As seen in Fig. 4.9, the overall shrinkage of the sintered samples increase linearly with an increase in the amount of added boric acid. There are no essential differences between the results for the samples that had temperature holding times of 4 and 6 h. In particular, the shrinkage of samples with different temperature holding times is almost consistent when the amount of added boric acid reached a maximum value of 3%. Doping Experiment Using Rare Earth Oxides

In the doping experiment, the rare earth oxides La2O3, Y2O3, and Ce2O3 (purchased from Baotou Rare Earth Research Institute) were used as stabilizers. The percent range of the added rare earth oxide stabilizer was 0.5–5%. The experimental temperatures were 1100, 1150, and 1200 °C, and the holding time range was 0.5–6 h. The other experimental conditions were the same as those in previous phosphorus-doping and boron-doping stabilization experiments. Figures 4.10, 4.11 and 4.12 show photos from Ce2O3-doping (or La2O3-doping) stabilization experiments.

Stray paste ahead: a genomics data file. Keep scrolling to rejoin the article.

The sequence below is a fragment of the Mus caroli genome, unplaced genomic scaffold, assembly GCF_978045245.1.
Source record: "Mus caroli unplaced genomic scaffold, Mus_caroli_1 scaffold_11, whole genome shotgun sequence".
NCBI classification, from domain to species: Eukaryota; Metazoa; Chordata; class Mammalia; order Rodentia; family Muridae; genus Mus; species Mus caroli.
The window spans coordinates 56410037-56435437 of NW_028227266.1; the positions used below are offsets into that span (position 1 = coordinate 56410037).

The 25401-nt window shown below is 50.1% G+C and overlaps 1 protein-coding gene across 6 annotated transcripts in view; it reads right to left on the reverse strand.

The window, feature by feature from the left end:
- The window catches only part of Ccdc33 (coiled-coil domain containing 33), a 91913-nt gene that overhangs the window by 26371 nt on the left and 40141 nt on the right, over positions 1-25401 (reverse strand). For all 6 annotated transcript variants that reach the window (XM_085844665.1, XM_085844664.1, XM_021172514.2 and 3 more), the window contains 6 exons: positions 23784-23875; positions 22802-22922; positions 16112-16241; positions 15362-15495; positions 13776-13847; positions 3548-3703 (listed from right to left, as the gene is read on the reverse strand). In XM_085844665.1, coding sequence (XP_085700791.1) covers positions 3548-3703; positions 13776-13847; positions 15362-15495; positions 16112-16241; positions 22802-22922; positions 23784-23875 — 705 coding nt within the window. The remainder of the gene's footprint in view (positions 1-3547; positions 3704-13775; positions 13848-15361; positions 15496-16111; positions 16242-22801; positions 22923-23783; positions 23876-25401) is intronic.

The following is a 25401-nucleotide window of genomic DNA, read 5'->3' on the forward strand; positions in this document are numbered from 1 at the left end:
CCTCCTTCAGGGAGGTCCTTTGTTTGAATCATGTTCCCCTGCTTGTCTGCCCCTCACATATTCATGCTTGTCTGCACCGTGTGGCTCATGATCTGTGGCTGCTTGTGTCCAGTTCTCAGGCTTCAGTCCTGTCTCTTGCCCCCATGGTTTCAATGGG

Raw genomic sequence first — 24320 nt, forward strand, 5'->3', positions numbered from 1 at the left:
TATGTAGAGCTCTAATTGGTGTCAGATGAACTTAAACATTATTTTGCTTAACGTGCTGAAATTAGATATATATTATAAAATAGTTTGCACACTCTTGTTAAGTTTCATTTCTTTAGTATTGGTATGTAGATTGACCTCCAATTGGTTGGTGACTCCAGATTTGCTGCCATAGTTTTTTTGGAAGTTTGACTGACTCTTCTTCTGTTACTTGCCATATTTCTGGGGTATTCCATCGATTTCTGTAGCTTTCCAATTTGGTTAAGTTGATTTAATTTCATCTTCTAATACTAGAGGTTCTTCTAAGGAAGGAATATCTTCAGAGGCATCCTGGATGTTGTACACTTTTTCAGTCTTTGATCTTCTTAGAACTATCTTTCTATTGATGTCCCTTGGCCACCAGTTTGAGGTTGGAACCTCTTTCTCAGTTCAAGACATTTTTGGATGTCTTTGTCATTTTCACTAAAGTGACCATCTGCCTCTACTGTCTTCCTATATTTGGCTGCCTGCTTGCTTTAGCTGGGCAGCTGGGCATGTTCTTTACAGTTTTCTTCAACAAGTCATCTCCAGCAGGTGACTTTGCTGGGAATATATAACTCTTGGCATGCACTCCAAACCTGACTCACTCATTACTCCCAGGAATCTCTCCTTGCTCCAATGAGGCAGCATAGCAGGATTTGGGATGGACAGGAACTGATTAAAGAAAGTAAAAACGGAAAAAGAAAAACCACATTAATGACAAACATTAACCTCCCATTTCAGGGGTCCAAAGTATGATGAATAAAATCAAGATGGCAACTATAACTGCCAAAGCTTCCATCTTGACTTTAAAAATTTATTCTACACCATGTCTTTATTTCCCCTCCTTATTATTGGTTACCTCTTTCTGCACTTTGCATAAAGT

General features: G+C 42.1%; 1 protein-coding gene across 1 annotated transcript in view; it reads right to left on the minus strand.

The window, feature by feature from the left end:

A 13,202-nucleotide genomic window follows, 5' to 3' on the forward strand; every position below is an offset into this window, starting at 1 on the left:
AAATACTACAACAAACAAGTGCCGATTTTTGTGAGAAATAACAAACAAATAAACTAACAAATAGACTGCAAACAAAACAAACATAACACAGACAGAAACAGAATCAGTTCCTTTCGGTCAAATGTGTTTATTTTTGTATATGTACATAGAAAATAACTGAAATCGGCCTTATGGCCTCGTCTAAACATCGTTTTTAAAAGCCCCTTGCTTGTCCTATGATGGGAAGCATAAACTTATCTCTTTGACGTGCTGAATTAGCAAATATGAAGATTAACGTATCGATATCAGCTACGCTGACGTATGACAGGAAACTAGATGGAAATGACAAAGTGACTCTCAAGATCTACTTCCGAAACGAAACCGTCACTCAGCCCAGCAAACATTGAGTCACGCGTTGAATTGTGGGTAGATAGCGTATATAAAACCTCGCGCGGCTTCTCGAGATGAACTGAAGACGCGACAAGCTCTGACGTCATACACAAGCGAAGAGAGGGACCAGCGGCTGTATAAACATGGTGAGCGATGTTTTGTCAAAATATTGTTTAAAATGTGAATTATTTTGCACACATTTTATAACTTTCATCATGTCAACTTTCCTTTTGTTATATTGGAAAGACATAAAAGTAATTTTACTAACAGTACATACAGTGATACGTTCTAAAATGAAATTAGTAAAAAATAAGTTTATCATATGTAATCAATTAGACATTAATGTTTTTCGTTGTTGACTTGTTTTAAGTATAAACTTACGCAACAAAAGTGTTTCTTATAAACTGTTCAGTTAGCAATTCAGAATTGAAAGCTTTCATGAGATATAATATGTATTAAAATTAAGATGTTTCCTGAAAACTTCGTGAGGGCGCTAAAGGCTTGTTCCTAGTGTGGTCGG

Fig. 4.10
figure 10

Stabilizing effects of Ce2O3-doping at different temperatures

Fig. 4.11
figure 11

Stabilizing effects of Ce2O3-doping

Fig. 4.12
figure 12

Experimental effects of the La2O3 doping experiment

Figure 4.10 shows photos of samples with Ce2O3 used as a stabilizer. The sample was held at temperatures of 1200, 1150, and 1100 °C for 6 h, and the amount of added stabilizer gradually increased (0.5–5%) in the samples that are shown from left to right. As seen in the figure, a large percentage of stabilizer is beneficial for volume stability of magnesium slag; the sample that was held at a temperature of 1200 °C had the best compactness and the largest volume shrinkage. For comparison, Fig. 4.11 shows photos of samples that had different amounts of added CeO2 with a holding time of 5 h and a temperature of 1200 °C. Compared to the results of samples that had a holding time of 6 h, there are no significant differences. As seen from several sets of experimental photos, the sample with the minimum added amount of 0.5% obviously did not meet the requirements for stabilizing magnesium slag.